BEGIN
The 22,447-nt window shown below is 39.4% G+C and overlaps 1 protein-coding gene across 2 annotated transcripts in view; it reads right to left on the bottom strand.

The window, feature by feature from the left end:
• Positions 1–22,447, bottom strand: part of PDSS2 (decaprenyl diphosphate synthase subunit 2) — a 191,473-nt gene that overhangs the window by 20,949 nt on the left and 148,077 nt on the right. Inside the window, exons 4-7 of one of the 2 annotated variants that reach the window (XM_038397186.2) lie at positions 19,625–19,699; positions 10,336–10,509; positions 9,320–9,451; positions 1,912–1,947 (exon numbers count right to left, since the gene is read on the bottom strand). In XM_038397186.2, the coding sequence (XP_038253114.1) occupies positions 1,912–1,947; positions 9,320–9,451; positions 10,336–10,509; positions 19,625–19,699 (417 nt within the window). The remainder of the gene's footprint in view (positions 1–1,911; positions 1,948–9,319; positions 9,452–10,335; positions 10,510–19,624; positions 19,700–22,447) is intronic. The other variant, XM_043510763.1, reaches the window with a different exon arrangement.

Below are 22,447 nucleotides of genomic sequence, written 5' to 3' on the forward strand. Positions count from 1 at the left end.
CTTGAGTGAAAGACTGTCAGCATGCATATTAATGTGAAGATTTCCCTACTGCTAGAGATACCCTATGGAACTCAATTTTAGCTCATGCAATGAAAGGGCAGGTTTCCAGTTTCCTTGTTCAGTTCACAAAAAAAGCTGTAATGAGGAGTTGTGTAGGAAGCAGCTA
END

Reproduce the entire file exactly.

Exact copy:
The 22,447-nt window shown below is 39.4% G+C and overlaps 1 protein-coding gene across 2 annotated transcripts in view; it reads right to left on the bottom strand.

The window, feature by feature from the left end:
• Positions 1–22,447, bottom strand: part of PDSS2 (decaprenyl diphosphate synthase subunit 2) — a 191,473-nt gene that overhangs the window by 20,949 nt on the left and 148,077 nt on the right. Inside the window, exons 4-7 of one of the 2 annotated variants that reach the window (XM_038397186.2) lie at positions 19,625–19,699; positions 10,336–10,509; positions 9,320–9,451; positions 1,912–1,947 (exon numbers count right to left, since the gene is read on the bottom strand). In XM_038397186.2, the coding sequence (XP_038253114.1) occupies positions 1,912–1,947; positions 9,320–9,451; positions 10,336–10,509; positions 19,625–19,699 (417 nt within the window). The remainder of the gene's footprint in view (positions 1–1,911; positions 1,948–9,319; positions 9,452–10,335; positions 10,510–19,624; positions 19,700–22,447) is intronic. The other variant, XM_043510763.1, reaches the window with a different exon arrangement.

Below are 22,447 nucleotides of genomic sequence, written 5' to 3' on the forward strand. Positions count from 1 at the left end.
CTTGAGTGAAAGACTGTCAGCATGCATATTAATGTGAAGATTTCCCTACTGCTAGAGATACCCTATGGAACTCAATTTTAGCTCATGCAATGAAAGGGCAGGTTTCCAGTTTCCTTGTTCAGTTCACAAAAAAAGCTGTAATGAGGAGTTGTGTAGGAAGCAGCTA